Zhao Yao: BEIJING COMMUNE.
This past summer, Zhao Yao first exhibited his ongoing project The Spirit Above All, 2015-. This piece, spanning 21,500 square feet and assembled from colored cloth, was placed for six months out in the sun on a snowy mountainside in Nangqian, Qinghai, before being shipped back to Beijing, where it was ceremonially installed on the field in Beijing's Workers' Stadium for a day from sunrise to sunset. The work demonstrated Zhao's interest in the spirituality of contemporary life. The same fascination was also evident in "Signals from Heaven, Signals from Heaven," an exhibition composed of nine hutlike sculptures scattered on a salmon-pink office carpet.
Nyingma monks and Tibetan Buddhists in Ganzi and Nangqian use similar wooden huts as private spaces when they go into the mountains in late autumn for spiritual contemplation and self-cultivation. After being exposed to wind and snow, the structures' highly personal and improvised exterior coverings of cloth and plastic have an unaffected beauty, and their simple rectangular box shapes stand for unambiguous individual existences. Inside each of these monuments to contemplation and personal evolution, the artist installed a monitor playing a looped video. The screens show texts transcribed from TED Talks, with stories of the Egyptian revolution, female refugees, or radical jihadists scrolling against a monochrome background whose color is either the red, yellow, blue, or green used in the Google logo, suggesting the subliminal cognition of contemporary life. The talks, with their didactic motivational spirit and emotional wording, are a sort of balm for the contemporary middle-class ache for spirituality, and the huts' narrow spaces--each fits only one person--intensify the talks' effect, so that they somehow become incomplete and listless, losing their original seductive charm. At the same time, what was an extremely private, almost inviolable sacred space has been transformed into a place for contemporary viewership, relaying emotional campaigns promising personal revelations through a connection to the journeys of discovery made by the various speakers. Inside the huts, it was almost impossible to engage in the contemplative activity for which they were built. If collective modes of understanding today can be represented by TED Talks and the trademark colors of Google's logo, what are the chances that the tools of a spiritual practice originating in a very distant time and place and dependent on a spirit of austerity and self-abnegation can renew our cognitive experience? Zhao's juxtaposition of these two distinct realities presents the contradictions involved in pursuing personal value in today's society, where cultural production and regulation act as a kind of invisible barrier constraining thought and action, and where we are unavoidably mired in self-absorption, awkwardly unable to imagine the alternative forms of spirituality we think we're seeking.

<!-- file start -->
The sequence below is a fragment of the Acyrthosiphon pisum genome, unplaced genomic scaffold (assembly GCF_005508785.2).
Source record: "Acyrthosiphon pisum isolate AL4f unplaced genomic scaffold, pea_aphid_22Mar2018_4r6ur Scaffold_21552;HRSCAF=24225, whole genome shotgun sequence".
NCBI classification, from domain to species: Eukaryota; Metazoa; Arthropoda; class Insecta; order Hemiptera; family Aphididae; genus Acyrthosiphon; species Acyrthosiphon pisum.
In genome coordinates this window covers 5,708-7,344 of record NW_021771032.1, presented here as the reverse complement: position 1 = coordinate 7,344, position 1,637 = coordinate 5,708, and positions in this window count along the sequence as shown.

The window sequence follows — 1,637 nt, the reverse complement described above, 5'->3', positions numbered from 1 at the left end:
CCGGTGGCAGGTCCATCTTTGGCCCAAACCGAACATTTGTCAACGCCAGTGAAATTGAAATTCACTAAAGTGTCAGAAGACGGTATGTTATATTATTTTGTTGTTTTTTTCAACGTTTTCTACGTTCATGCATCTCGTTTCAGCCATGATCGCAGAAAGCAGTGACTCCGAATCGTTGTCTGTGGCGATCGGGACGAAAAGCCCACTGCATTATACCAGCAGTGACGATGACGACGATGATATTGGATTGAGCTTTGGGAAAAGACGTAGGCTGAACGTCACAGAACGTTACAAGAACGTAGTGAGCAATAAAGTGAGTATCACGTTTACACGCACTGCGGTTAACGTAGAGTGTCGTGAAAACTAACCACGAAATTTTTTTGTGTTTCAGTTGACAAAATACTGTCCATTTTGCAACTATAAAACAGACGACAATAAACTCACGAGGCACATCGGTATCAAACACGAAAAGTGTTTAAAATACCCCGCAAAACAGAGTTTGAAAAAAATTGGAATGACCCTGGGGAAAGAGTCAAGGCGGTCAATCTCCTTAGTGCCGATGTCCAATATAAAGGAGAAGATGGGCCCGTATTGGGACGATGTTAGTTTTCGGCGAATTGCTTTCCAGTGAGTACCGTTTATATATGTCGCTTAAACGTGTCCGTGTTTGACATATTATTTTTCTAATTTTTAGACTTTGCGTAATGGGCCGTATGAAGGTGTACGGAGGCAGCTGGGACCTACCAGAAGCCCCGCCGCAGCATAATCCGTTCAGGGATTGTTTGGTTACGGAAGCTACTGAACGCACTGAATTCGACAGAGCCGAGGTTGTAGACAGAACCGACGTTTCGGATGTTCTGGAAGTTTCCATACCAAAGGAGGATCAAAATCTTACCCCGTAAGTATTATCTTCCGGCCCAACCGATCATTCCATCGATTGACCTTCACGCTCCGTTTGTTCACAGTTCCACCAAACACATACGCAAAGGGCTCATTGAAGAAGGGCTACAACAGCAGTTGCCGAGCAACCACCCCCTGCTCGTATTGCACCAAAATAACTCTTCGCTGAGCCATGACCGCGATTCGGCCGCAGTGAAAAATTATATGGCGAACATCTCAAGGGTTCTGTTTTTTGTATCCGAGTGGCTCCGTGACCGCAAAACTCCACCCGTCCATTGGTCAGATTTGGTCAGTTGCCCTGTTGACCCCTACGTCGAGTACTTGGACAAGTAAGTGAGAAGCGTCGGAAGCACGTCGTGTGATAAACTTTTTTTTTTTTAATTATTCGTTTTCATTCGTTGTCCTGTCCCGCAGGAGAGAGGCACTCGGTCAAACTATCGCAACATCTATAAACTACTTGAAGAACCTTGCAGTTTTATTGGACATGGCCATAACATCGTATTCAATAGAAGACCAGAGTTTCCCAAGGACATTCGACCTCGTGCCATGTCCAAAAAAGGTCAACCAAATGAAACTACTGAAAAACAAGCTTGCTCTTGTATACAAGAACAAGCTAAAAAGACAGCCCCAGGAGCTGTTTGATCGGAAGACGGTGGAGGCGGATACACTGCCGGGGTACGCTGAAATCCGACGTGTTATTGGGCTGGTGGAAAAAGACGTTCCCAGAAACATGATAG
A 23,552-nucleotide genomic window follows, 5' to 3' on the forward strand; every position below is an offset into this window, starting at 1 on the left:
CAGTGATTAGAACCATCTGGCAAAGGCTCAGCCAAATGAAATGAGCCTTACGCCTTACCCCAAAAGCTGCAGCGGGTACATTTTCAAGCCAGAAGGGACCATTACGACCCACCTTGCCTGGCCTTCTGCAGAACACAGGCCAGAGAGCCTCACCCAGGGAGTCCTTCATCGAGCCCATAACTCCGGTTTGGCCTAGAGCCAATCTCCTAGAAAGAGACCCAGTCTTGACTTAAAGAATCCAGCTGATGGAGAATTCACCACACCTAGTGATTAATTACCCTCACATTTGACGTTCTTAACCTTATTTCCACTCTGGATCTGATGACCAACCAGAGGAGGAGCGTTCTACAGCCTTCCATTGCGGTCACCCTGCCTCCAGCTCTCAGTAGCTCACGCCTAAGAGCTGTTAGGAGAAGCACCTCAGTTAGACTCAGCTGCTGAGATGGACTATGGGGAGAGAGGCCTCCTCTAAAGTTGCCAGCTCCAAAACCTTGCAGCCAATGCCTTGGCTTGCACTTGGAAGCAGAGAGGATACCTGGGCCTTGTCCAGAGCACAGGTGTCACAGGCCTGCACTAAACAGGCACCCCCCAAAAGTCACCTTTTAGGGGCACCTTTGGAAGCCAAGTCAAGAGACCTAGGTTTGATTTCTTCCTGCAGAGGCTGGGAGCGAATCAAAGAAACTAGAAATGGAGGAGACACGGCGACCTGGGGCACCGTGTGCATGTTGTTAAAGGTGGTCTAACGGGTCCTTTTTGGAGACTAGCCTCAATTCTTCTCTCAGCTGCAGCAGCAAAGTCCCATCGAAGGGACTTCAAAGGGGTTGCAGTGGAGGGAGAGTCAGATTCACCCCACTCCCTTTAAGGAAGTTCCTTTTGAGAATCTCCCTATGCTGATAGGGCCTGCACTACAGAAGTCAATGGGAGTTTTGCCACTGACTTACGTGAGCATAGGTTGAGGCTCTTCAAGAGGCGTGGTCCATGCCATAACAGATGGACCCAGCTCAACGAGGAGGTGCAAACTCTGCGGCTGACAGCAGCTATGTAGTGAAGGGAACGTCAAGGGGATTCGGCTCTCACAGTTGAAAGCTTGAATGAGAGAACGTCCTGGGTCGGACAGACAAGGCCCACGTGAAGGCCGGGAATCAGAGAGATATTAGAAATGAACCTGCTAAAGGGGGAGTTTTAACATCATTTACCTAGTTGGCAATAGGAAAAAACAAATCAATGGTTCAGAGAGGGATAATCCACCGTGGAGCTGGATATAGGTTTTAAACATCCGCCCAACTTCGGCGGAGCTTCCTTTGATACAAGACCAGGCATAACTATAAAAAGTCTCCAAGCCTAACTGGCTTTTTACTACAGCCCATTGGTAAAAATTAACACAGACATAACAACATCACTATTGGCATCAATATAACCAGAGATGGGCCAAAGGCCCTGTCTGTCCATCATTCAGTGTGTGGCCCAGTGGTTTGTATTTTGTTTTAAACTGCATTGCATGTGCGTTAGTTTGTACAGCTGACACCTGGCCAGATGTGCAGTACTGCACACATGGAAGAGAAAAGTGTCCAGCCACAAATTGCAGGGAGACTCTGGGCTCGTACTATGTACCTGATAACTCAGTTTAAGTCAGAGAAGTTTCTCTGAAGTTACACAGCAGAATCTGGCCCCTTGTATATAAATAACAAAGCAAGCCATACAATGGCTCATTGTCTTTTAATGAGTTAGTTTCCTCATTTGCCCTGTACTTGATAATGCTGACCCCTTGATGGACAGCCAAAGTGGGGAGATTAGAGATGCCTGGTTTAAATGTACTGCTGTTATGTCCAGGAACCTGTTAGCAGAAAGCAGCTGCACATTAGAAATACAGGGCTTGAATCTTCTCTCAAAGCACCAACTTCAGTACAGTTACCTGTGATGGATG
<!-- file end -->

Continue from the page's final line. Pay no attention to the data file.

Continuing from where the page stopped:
Caption: View of "Zhao Yao," 2018. Foreground: Signals from Heaven--Why I love a country that once betrayed me, 2018. Background: Signals from Heaven--How my mind came back to life and no one knew, 2018. Photo: Yang Chao Studio.